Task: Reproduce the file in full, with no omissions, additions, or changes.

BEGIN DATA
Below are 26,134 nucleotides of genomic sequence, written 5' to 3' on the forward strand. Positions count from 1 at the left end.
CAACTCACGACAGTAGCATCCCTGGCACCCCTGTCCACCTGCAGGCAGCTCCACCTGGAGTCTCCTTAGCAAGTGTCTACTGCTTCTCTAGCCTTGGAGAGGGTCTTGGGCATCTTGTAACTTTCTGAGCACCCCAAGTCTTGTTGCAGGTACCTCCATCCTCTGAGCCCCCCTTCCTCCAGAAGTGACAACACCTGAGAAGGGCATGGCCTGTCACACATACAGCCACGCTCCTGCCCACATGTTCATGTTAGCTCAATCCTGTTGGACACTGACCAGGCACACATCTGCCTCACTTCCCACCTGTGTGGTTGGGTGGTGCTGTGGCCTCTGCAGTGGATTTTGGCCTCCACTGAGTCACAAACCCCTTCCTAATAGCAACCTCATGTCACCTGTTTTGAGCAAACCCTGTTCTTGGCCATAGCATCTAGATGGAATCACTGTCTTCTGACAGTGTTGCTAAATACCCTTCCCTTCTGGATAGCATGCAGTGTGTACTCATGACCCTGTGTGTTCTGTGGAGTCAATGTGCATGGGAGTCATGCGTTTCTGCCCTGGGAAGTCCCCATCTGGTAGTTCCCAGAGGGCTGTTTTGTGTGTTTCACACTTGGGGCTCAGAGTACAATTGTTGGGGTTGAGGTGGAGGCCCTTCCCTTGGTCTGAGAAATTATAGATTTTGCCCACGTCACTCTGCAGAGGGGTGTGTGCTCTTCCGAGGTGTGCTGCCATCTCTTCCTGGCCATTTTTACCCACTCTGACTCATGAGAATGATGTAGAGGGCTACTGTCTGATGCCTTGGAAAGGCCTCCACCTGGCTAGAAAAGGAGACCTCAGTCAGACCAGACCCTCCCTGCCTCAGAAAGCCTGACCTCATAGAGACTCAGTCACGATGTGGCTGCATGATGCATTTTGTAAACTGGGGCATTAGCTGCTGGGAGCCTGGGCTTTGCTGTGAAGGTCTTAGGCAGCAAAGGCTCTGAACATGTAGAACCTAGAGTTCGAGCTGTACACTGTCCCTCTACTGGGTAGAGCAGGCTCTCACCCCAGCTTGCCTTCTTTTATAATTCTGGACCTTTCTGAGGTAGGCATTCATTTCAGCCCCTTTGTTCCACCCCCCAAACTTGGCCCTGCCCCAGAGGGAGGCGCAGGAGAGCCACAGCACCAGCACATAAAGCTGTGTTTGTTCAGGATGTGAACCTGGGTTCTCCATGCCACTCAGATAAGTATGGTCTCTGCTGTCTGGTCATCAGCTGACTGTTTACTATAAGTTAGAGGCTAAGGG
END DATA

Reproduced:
Below are 26,134 nucleotides of genomic sequence, written 5' to 3' on the forward strand. Positions count from 1 at the left end.
CAACTCACGACAGTAGCATCCCTGGCACCCCTGTCCACCTGCAGGCAGCTCCACCTGGAGTCTCCTTAGCAAGTGTCTACTGCTTCTCTAGCCTTGGAGAGGGTCTTGGGCATCTTGTAACTTTCTGAGCACCCCAAGTCTTGTTGCAGGTACCTCCATCCTCTGAGCCCCCCTTCCTCCAGAAGTGACAACACCTGAGAAGGGCATGGCCTGTCACACATACAGCCACGCTCCTGCCCACATGTTCATGTTAGCTCAATCCTGTTGGACACTGACCAGGCACACATCTGCCTCACTTCCCACCTGTGTGGTTGGGTGGTGCTGTGGCCTCTGCAGTGGATTTTGGCCTCCACTGAGTCACAAACCCCTTCCTAATAGCAACCTCATGTCACCTGTTTTGAGCAAACCCTGTTCTTGGCCATAGCATCTAGATGGAATCACTGTCTTCTGACAGTGTTGCTAAATACCCTTCCCTTCTGGATAGCATGCAGTGTGTACTCATGACCCTGTGTGTTCTGTGGAGTCAATGTGCATGGGAGTCATGCGTTTCTGCCCTGGGAAGTCCCCATCTGGTAGTTCCCAGAGGGCTGTTTTGTGTGTTTCACACTTGGGGCTCAGAGTACAATTGTTGGGGTTGAGGTGGAGGCCCTTCCCTTGGTCTGAGAAATTATAGATTTTGCCCACGTCACTCTGCAGAGGGGTGTGTGCTCTTCCGAGGTGTGCTGCCATCTCTTCCTGGCCATTTTTACCCACTCTGACTCATGAGAATGATGTAGAGGGCTACTGTCTGATGCCTTGGAAAGGCCTCCACCTGGCTAGAAAAGGAGACCTCAGTCAGACCAGACCCTCCCTGCCTCAGAAAGCCTGACCTCATAGAGACTCAGTCACGATGTGGCTGCATGATGCATTTTGTAAACTGGGGCATTAGCTGCTGGGAGCCTGGGCTTTGCTGTGAAGGTCTTAGGCAGCAAAGGCTCTGAACATGTAGAACCTAGAGTTCGAGCTGTACACTGTCCCTCTACTGGGTAGAGCAGGCTCTCACCCCAGCTTGCCTTCTTTTATAATTCTGGACCTTTCTGAGGTAGGCATTCATTTCAGCCCCTTTGTTCCACCCCCCAAACTTGGCCCTGCCCCAGAGGGAGGCGCAGGAGAGCCACAGCACCAGCACATAAAGCTGTGTTTGTTCAGGATGTGAACCTGGGTTCTCCATGCCACTCAGATAAGTATGGTCTCTGCTGTCTGGTCATCAGCTGACTGTTTACTATAAGTTAGAGGCTAAGGG